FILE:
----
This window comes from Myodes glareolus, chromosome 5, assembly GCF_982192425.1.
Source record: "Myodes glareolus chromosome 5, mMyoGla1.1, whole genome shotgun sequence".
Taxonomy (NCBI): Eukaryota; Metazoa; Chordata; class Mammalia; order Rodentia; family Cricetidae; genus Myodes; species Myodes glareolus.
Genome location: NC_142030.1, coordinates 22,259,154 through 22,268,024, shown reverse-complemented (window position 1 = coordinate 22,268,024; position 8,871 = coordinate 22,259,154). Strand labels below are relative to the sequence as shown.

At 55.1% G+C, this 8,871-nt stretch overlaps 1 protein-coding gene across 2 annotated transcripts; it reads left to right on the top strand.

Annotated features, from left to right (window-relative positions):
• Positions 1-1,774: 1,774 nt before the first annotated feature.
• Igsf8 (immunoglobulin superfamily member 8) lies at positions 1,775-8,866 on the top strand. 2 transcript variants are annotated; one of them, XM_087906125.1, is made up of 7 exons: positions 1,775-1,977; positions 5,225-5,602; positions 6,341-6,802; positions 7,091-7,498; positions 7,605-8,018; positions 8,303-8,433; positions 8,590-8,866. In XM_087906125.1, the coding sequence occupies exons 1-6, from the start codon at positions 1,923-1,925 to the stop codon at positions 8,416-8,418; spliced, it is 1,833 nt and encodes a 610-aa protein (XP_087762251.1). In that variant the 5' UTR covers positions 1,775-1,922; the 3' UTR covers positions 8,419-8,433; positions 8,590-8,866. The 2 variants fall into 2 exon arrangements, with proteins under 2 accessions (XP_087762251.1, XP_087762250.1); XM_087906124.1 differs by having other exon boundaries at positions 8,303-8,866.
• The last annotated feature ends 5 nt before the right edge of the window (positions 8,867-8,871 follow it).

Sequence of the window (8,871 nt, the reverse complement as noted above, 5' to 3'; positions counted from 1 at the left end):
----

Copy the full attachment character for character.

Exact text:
This window comes from Myodes glareolus, chromosome 5, assembly GCF_982192425.1.
Source record: "Myodes glareolus chromosome 5, mMyoGla1.1, whole genome shotgun sequence".
Taxonomy (NCBI): Eukaryota; Metazoa; Chordata; class Mammalia; order Rodentia; family Cricetidae; genus Myodes; species Myodes glareolus.
Genome location: NC_142030.1, coordinates 22,259,154 through 22,268,024, shown reverse-complemented (window position 1 = coordinate 22,268,024; position 8,871 = coordinate 22,259,154). Strand labels below are relative to the sequence as shown.

At 55.1% G+C, this 8,871-nt stretch overlaps 1 protein-coding gene across 2 annotated transcripts; it reads left to right on the top strand.

Annotated features, from left to right (window-relative positions):
• Positions 1-1,774: 1,774 nt before the first annotated feature.
• Igsf8 (immunoglobulin superfamily member 8) lies at positions 1,775-8,866 on the top strand. 2 transcript variants are annotated; one of them, XM_087906125.1, is made up of 7 exons: positions 1,775-1,977; positions 5,225-5,602; positions 6,341-6,802; positions 7,091-7,498; positions 7,605-8,018; positions 8,303-8,433; positions 8,590-8,866. In XM_087906125.1, the coding sequence occupies exons 1-6, from the start codon at positions 1,923-1,925 to the stop codon at positions 8,416-8,418; spliced, it is 1,833 nt and encodes a 610-aa protein (XP_087762251.1). In that variant the 5' UTR covers positions 1,775-1,922; the 3' UTR covers positions 8,419-8,433; positions 8,590-8,866. The 2 variants fall into 2 exon arrangements, with proteins under 2 accessions (XP_087762251.1, XP_087762250.1); XM_087906124.1 differs by having other exon boundaries at positions 8,303-8,866.
• The last annotated feature ends 5 nt before the right edge of the window (positions 8,867-8,871 follow it).

Sequence of the window (8,871 nt, the reverse complement as noted above, 5' to 3'; positions counted from 1 at the left end):